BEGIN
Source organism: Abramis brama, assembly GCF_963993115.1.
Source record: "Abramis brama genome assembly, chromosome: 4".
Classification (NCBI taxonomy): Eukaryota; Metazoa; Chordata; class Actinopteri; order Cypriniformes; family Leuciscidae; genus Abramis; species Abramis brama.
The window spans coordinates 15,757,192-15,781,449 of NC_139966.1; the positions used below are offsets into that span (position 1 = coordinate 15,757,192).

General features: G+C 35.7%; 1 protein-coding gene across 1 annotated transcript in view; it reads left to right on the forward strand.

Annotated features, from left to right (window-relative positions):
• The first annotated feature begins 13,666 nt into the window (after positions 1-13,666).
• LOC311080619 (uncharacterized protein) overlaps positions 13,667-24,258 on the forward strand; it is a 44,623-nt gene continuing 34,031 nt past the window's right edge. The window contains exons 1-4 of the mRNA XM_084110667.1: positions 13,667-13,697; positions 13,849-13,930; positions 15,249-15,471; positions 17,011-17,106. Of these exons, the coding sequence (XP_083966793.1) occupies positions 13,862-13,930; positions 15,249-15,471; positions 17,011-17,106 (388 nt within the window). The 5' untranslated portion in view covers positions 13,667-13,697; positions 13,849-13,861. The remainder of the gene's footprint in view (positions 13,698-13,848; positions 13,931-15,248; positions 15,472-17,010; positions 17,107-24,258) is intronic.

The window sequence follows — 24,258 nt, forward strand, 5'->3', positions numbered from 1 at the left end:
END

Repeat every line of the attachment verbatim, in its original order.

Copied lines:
Source organism: Abramis brama, assembly GCF_963993115.1.
Source record: "Abramis brama genome assembly, chromosome: 4".
Classification (NCBI taxonomy): Eukaryota; Metazoa; Chordata; class Actinopteri; order Cypriniformes; family Leuciscidae; genus Abramis; species Abramis brama.
The window spans coordinates 15,757,192-15,781,449 of NC_139966.1; the positions used below are offsets into that span (position 1 = coordinate 15,757,192).

General features: G+C 35.7%; 1 protein-coding gene across 1 annotated transcript in view; it reads left to right on the forward strand.

Annotated features, from left to right (window-relative positions):
• The first annotated feature begins 13,666 nt into the window (after positions 1-13,666).
• LOC311080619 (uncharacterized protein) overlaps positions 13,667-24,258 on the forward strand; it is a 44,623-nt gene continuing 34,031 nt past the window's right edge. The window contains exons 1-4 of the mRNA XM_084110667.1: positions 13,667-13,697; positions 13,849-13,930; positions 15,249-15,471; positions 17,011-17,106. Of these exons, the coding sequence (XP_083966793.1) occupies positions 13,862-13,930; positions 15,249-15,471; positions 17,011-17,106 (388 nt within the window). The 5' untranslated portion in view covers positions 13,667-13,697; positions 13,849-13,861. The remainder of the gene's footprint in view (positions 13,698-13,848; positions 13,931-15,248; positions 15,472-17,010; positions 17,107-24,258) is intronic.

The window sequence follows — 24,258 nt, forward strand, 5'->3', positions numbered from 1 at the left end: